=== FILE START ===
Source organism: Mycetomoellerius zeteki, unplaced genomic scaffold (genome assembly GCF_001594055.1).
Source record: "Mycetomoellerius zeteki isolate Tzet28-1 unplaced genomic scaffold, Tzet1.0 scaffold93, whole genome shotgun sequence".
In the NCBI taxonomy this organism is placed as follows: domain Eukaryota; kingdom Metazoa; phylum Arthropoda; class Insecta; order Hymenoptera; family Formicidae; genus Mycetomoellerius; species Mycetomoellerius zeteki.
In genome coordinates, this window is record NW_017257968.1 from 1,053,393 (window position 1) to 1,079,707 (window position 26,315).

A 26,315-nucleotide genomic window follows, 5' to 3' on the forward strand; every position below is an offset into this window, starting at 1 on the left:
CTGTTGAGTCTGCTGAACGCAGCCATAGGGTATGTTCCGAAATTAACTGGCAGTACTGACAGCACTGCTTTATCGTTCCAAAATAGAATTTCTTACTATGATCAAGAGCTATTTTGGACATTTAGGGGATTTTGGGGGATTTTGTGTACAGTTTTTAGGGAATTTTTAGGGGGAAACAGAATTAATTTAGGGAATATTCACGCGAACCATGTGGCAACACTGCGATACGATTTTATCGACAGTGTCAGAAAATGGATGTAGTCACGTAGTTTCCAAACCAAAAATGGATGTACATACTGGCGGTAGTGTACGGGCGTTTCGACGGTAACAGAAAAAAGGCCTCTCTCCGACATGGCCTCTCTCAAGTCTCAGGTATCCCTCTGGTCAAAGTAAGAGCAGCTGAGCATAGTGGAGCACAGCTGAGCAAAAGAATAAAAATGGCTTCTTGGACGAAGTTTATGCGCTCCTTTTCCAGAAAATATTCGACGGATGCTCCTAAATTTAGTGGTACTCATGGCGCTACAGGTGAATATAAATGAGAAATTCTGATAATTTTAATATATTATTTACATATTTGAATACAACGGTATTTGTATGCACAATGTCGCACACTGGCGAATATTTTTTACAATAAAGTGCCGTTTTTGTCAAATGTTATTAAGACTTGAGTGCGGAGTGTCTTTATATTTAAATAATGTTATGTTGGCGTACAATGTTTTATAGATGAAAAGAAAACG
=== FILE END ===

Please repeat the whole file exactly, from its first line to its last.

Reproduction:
Source organism: Mycetomoellerius zeteki, unplaced genomic scaffold (genome assembly GCF_001594055.1).
Source record: "Mycetomoellerius zeteki isolate Tzet28-1 unplaced genomic scaffold, Tzet1.0 scaffold93, whole genome shotgun sequence".
In the NCBI taxonomy this organism is placed as follows: domain Eukaryota; kingdom Metazoa; phylum Arthropoda; class Insecta; order Hymenoptera; family Formicidae; genus Mycetomoellerius; species Mycetomoellerius zeteki.
In genome coordinates, this window is record NW_017257968.1 from 1,053,393 (window position 1) to 1,079,707 (window position 26,315).

A 26,315-nucleotide genomic window follows, 5' to 3' on the forward strand; every position below is an offset into this window, starting at 1 on the left:
CTGTTGAGTCTGCTGAACGCAGCCATAGGGTATGTTCCGAAATTAACTGGCAGTACTGACAGCACTGCTTTATCGTTCCAAAATAGAATTTCTTACTATGATCAAGAGCTATTTTGGACATTTAGGGGATTTTGGGGGATTTTGTGTACAGTTTTTAGGGAATTTTTAGGGGGAAACAGAATTAATTTAGGGAATATTCACGCGAACCATGTGGCAACACTGCGATACGATTTTATCGACAGTGTCAGAAAATGGATGTAGTCACGTAGTTTCCAAACCAAAAATGGATGTACATACTGGCGGTAGTGTACGGGCGTTTCGACGGTAACAGAAAAAAGGCCTCTCTCCGACATGGCCTCTCTCAAGTCTCAGGTATCCCTCTGGTCAAAGTAAGAGCAGCTGAGCATAGTGGAGCACAGCTGAGCAAAAGAATAAAAATGGCTTCTTGGACGAAGTTTATGCGCTCCTTTTCCAGAAAATATTCGACGGATGCTCCTAAATTTAGTGGTACTCATGGCGCTACAGGTGAATATAAATGAGAAATTCTGATAATTTTAATATATTATTTACATATTTGAATACAACGGTATTTGTATGCACAATGTCGCACACTGGCGAATATTTTTTACAATAAAGTGCCGTTTTTGTCAAATGTTATTAAGACTTGAGTGCGGAGTGTCTTTATATTTAAATAATGTTATGTTGGCGTACAATGTTTTATAGATGAAAAGAAAACG